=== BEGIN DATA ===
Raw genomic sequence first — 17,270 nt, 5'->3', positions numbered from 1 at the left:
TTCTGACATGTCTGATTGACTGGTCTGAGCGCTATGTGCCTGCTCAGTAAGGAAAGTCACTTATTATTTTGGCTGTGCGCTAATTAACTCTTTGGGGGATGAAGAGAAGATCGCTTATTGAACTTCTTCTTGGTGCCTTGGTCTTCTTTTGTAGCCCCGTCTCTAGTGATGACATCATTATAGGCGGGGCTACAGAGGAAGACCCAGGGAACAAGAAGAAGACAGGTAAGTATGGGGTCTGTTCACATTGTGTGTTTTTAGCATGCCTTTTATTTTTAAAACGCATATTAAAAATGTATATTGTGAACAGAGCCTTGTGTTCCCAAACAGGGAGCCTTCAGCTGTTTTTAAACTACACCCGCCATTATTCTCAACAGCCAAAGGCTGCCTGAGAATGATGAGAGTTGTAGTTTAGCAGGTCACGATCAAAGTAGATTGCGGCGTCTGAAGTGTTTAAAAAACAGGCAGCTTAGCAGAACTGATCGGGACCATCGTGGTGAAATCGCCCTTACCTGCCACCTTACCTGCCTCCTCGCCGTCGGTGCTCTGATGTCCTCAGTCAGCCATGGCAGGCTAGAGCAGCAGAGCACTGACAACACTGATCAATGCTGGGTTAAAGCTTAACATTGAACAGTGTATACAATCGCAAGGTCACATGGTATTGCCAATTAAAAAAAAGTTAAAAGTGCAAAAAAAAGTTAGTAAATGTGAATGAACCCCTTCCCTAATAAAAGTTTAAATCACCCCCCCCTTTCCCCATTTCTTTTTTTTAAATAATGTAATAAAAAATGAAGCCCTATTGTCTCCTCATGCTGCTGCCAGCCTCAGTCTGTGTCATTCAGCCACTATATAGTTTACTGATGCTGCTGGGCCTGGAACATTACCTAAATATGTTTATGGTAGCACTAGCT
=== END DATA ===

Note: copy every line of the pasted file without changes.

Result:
Raw genomic sequence first — 17,270 nt, 5'->3', positions numbered from 1 at the left:
TTCTGACATGTCTGATTGACTGGTCTGAGCGCTATGTGCCTGCTCAGTAAGGAAAGTCACTTATTATTTTGGCTGTGCGCTAATTAACTCTTTGGGGGATGAAGAGAAGATCGCTTATTGAACTTCTTCTTGGTGCCTTGGTCTTCTTTTGTAGCCCCGTCTCTAGTGATGACATCATTATAGGCGGGGCTACAGAGGAAGACCCAGGGAACAAGAAGAAGACAGGTAAGTATGGGGTCTGTTCACATTGTGTGTTTTTAGCATGCCTTTTATTTTTAAAACGCATATTAAAAATGTATATTGTGAACAGAGCCTTGTGTTCCCAAACAGGGAGCCTTCAGCTGTTTTTAAACTACACCCGCCATTATTCTCAACAGCCAAAGGCTGCCTGAGAATGATGAGAGTTGTAGTTTAGCAGGTCACGATCAAAGTAGATTGCGGCGTCTGAAGTGTTTAAAAAACAGGCAGCTTAGCAGAACTGATCGGGACCATCGTGGTGAAATCGCCCTTACCTGCCACCTTACCTGCCTCCTCGCCGTCGGTGCTCTGATGTCCTCAGTCAGCCATGGCAGGCTAGAGCAGCAGAGCACTGACAACACTGATCAATGCTGGGTTAAAGCTTAACATTGAACAGTGTATACAATCGCAAGGTCACATGGTATTGCCAATTAAAAAAAAGTTAAAAGTGCAAAAAAAAGTTAGTAAATGTGAATGAACCCCTTCCCTAATAAAAGTTTAAATCACCCCCCCCTTTCCCCATTTCTTTTTTTTAAATAATGTAATAAAAAATGAAGCCCTATTGTCTCCTCATGCTGCTGCCAGCCTCAGTCTGTGTCATTCAGCCACTATATAGTTTACTGATGCTGCTGGGCCTGGAACATTACCTAAATATGTTTATGGTAGCACTAGCT